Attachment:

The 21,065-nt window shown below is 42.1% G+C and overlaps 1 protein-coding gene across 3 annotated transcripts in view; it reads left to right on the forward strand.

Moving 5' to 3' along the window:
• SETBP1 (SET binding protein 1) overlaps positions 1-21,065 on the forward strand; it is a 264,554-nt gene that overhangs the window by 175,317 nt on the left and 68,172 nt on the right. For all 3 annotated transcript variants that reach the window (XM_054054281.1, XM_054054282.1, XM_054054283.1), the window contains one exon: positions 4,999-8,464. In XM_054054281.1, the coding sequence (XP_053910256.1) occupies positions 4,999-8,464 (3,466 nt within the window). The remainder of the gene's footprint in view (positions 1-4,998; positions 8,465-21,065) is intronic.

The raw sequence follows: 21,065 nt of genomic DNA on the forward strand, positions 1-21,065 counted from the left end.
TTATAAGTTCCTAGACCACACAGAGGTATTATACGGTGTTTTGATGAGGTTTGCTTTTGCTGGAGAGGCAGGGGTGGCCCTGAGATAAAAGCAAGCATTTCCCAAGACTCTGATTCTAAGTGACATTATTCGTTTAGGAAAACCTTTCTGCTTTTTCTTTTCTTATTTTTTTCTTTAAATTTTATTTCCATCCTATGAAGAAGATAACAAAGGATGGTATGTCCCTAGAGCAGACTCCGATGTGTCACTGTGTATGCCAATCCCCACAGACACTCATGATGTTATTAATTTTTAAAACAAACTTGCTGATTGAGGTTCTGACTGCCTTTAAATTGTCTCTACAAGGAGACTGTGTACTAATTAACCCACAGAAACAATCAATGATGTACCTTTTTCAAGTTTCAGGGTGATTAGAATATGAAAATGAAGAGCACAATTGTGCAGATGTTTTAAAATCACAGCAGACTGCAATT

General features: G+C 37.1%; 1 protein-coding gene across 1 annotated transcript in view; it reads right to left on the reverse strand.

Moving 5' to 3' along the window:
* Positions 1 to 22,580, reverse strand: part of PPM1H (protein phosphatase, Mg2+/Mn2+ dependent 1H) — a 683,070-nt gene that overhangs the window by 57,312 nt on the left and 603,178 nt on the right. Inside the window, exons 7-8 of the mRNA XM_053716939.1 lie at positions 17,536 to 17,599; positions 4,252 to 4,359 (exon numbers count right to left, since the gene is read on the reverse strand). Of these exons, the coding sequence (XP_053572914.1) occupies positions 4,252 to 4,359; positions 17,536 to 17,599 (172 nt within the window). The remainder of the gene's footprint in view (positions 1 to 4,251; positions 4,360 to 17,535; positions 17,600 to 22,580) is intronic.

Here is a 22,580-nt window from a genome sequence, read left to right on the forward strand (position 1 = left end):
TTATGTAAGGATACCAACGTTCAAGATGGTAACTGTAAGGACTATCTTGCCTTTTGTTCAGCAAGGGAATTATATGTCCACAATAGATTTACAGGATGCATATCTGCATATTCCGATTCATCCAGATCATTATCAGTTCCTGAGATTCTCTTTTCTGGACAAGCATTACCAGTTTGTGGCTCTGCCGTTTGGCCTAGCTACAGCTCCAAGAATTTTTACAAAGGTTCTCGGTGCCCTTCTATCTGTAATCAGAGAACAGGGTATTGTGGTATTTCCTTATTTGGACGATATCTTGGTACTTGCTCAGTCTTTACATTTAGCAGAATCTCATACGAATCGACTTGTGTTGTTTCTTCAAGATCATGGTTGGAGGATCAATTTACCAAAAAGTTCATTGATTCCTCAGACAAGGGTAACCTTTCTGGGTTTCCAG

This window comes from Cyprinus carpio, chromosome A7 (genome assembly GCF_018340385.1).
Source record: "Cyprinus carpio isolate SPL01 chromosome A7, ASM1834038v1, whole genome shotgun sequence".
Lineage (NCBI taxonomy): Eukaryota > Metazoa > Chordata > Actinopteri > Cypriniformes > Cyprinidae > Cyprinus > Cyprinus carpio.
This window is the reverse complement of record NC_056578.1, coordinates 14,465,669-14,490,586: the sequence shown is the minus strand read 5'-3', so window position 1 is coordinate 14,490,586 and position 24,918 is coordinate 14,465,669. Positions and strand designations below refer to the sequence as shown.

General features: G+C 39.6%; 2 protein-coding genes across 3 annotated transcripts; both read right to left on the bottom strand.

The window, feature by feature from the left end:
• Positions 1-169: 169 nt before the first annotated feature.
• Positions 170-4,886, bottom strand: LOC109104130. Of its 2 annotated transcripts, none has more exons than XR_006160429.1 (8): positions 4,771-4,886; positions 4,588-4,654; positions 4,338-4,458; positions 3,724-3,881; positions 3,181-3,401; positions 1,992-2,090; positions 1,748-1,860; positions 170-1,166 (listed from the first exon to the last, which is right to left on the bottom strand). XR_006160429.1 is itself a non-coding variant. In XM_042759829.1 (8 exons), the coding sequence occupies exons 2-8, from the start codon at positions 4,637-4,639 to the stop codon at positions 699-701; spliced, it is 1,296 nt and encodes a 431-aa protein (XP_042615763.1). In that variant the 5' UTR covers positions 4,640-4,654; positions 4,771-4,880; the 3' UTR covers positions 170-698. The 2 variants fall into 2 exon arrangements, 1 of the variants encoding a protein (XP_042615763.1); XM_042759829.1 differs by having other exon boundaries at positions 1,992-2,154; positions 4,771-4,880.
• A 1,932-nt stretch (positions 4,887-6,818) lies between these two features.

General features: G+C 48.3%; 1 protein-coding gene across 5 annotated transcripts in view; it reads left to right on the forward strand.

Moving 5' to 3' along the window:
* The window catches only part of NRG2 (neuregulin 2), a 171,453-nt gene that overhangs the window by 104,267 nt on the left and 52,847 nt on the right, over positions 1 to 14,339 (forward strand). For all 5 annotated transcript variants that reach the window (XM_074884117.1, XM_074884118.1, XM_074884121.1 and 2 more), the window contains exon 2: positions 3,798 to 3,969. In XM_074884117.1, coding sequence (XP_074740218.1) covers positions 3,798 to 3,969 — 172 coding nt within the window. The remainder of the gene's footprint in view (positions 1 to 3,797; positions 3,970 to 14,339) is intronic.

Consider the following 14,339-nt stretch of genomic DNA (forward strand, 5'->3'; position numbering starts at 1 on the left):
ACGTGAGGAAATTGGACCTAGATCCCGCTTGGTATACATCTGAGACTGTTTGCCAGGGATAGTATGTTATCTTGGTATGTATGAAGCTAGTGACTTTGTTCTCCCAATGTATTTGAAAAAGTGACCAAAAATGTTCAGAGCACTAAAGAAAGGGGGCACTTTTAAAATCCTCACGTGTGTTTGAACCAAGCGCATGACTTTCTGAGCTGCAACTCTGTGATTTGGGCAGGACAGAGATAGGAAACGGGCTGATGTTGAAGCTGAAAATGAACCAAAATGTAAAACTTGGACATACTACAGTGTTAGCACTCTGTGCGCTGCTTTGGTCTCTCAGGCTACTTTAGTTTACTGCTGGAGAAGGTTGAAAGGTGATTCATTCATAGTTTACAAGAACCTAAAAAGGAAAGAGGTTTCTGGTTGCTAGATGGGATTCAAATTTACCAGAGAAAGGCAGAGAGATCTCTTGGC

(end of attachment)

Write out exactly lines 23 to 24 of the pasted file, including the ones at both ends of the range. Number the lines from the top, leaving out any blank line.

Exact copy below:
Consider the following 14,339-nt stretch of genomic DNA (forward strand, 5'->3'; position numbering starts at 1 on the left):
ACGTGAGGAAATTGGACCTAGATCCCGCTTGGTATACATCTGAGACTGTTTGCCAGGGATAGTATGTTATCTTGGTATGTATGAAGCTAGTGACTTTGTTCTCCCAATGTATTTGAAAAAGTGACCAAAAATGTTCAGAGCACTAAAGAAAGGGGGCACTTTTAAAATCCTCACGTGTGTTTGAACCAAGCGCATGACTTTCTGAGCTGCAACTCTGTGATTTGGGCAGGACAGAGATAGGAAACGGGCTGATGTTGAAGCTGAAAATGAACCAAAATGTAAAACTTGGACATACTACAGTGTTAGCACTCTGTGCGCTGCTTTGGTCTCTCAGGCTACTTTAGTTTACTGCTGGAGAAGGTTGAAAGGTGATTCATTCATAGTTTACAAGAACCTAAAAAGGAAAGAGGTTTCTGGTTGCTAGATGGGATTCAAATTTACCAGAGAAAGGCAGAGAGATCTCTTGGC